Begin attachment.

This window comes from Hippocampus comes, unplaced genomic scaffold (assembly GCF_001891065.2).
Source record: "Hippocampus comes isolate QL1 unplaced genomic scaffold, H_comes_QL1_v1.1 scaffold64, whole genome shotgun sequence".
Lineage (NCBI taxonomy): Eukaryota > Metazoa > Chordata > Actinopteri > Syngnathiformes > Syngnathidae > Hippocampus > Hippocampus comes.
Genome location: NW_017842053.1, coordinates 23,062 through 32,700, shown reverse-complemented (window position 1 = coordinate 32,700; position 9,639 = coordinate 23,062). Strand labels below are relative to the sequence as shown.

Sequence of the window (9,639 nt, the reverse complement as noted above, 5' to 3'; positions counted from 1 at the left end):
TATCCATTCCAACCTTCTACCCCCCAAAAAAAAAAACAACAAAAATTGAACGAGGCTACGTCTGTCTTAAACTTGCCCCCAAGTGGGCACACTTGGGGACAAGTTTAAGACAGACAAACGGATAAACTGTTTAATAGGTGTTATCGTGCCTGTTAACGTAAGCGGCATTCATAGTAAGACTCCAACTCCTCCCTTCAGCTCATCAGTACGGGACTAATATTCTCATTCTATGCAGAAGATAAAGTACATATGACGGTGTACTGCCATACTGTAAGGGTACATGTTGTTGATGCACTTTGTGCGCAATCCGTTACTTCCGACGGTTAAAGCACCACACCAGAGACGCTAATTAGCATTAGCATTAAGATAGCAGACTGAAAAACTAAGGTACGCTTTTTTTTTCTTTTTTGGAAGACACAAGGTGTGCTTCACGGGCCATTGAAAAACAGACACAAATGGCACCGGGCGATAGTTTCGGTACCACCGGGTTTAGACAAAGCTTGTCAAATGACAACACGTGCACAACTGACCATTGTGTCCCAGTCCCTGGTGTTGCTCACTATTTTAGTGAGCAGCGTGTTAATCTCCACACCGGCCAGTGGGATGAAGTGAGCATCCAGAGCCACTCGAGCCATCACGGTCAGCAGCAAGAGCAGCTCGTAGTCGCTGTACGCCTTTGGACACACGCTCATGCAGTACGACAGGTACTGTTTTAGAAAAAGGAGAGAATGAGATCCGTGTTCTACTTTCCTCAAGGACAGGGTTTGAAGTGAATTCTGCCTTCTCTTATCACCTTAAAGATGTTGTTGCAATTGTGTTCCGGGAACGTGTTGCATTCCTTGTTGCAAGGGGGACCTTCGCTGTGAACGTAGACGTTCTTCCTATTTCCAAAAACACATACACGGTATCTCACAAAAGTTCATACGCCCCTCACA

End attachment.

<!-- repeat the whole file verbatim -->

This window comes from Hippocampus comes, unplaced genomic scaffold (assembly GCF_001891065.2).
Source record: "Hippocampus comes isolate QL1 unplaced genomic scaffold, H_comes_QL1_v1.1 scaffold64, whole genome shotgun sequence".
Lineage (NCBI taxonomy): Eukaryota > Metazoa > Chordata > Actinopteri > Syngnathiformes > Syngnathidae > Hippocampus > Hippocampus comes.
Genome location: NW_017842053.1, coordinates 23,062 through 32,700, shown reverse-complemented (window position 1 = coordinate 32,700; position 9,639 = coordinate 23,062). Strand labels below are relative to the sequence as shown.

Sequence of the window (9,639 nt, the reverse complement as noted above, 5' to 3'; positions counted from 1 at the left end):
TATCCATTCCAACCTTCTACCCCCCAAAAAAAAAAACAACAAAAATTGAACGAGGCTACGTCTGTCTTAAACTTGCCCCCAAGTGGGCACACTTGGGGACAAGTTTAAGACAGACAAACGGATAAACTGTTTAATAGGTGTTATCGTGCCTGTTAACGTAAGCGGCATTCATAGTAAGACTCCAACTCCTCCCTTCAGCTCATCAGTACGGGACTAATATTCTCATTCTATGCAGAAGATAAAGTACATATGACGGTGTACTGCCATACTGTAAGGGTACATGTTGTTGATGCACTTTGTGCGCAATCCGTTACTTCCGACGGTTAAAGCACCACACCAGAGACGCTAATTAGCATTAGCATTAAGATAGCAGACTGAAAAACTAAGGTACGCTTTTTTTTTCTTTTTTGGAAGACACAAGGTGTGCTTCACGGGCCATTGAAAAACAGACACAAATGGCACCGGGCGATAGTTTCGGTACCACCGGGTTTAGACAAAGCTTGTCAAATGACAACACGTGCACAACTGACCATTGTGTCCCAGTCCCTGGTGTTGCTCACTATTTTAGTGAGCAGCGTGTTAATCTCCACACCGGCCAGTGGGATGAAGTGAGCATCCAGAGCCACTCGAGCCATCACGGTCAGCAGCAAGAGCAGCTCGTAGTCGCTGTACGCCTTTGGACACACGCTCATGCAGTACGACAGGTACTGTTTTAGAAAAAGGAGAGAATGAGATCCGTGTTCTACTTTCCTCAAGGACAGGGTTTGAAGTGAATTCTGCCTTCTCTTATCACCTTAAAGATGTTGTTGCAATTGTGTTCCGGGAACGTGTTGCATTCCTTGTTGCAAGGGGGACCTTCGCTGTGAACGTAGACGTTCTTCCTATTTCCAAAAACACATACACGGTATCTCACAAAAGTTCATACGCCCCTCACA